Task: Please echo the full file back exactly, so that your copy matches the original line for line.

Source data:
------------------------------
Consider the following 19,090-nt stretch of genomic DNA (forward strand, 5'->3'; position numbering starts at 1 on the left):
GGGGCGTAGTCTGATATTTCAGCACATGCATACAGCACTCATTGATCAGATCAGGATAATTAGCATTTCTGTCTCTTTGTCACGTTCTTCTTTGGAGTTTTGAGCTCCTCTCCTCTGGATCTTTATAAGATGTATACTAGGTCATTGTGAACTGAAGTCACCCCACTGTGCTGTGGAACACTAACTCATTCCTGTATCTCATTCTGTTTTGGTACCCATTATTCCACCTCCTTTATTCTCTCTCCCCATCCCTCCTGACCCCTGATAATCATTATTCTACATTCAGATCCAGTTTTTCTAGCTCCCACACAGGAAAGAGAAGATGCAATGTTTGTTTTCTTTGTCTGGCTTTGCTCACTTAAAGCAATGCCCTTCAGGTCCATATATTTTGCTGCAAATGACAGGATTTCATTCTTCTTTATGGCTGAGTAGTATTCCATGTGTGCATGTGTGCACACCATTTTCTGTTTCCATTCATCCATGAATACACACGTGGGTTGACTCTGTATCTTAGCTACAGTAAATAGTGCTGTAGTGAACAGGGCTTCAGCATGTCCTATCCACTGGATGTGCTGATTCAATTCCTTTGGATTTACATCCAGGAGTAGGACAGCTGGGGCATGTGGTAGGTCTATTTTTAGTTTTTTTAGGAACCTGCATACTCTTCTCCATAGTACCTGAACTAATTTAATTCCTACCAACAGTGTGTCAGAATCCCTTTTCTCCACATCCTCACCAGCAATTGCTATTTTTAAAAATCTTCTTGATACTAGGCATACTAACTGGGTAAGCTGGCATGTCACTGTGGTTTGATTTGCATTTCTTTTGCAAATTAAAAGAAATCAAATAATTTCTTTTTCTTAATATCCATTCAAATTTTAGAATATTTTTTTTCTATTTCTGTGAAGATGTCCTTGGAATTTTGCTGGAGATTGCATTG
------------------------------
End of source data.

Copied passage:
Consider the following 19,090-nt stretch of genomic DNA (forward strand, 5'->3'; position numbering starts at 1 on the left):
GGGGCGTAGTCTGATATTTCAGCACATGCATACAGCACTCATTGATCAGATCAGGATAATTAGCATTTCTGTCTCTTTGTCACGTTCTTCTTTGGAGTTTTGAGCTCCTCTCCTCTGGATCTTTATAAGATGTATACTAGGTCATTGTGAACTGAAGTCACCCCACTGTGCTGTGGAACACTAACTCATTCCTGTATCTCATTCTGTTTTGGTACCCATTATTCCACCTCCTTTATTCTCTCTCCCCATCCCTCCTGACCCCTGATAATCATTATTCTACATTCAGATCCAGTTTTTCTAGCTCCCACACAGGAAAGAGAAGATGCAATGTTTGTTTTCTTTGTCTGGCTTTGCTCACTTAAAGCAATGCCCTTCAGGTCCATATATTTTGCTGCAAATGACAGGATTTCATTCTTCTTTATGGCTGAGTAGTATTCCATGTGTGCATGTGTGCACACCATTTTCTGTTTCCATTCATCCATGAATACACACGTGGGTTGACTCTGTATCTTAGCTACAGTAAATAGTGCTGTAGTGAACAGGGCTTCAGCATGTCCTATCCACTGGATGTGCTGATTCAATTCCTTTGGATTTACATCCAGGAGTAGGACAGCTGGGGCATGTGGTAGGTCTATTTTTAGTTTTTTTAGGAACCTGCATACTCTTCTCCATAGTACCTGAACTAATTTAATTCCTACCAACAGTGTGTCAGAATCCCTTTTCTCCACATCCTCACCAGCAATTGCTATTTTTAAAAATCTTCTTGATACTAGGCATACTAACTGGGTAAGCTGGCATGTCACTGTGGTTTGATTTGCATTTCTTTTGCAAATTAAAAGAAATCAAATAATTTCTTTTTCTTAATATCCATTCAAATTTTAGAATATTTTTTTTCTATTTCTGTGAAGATGTCCTTGGAATTTTGCTGGAGATTGCATTG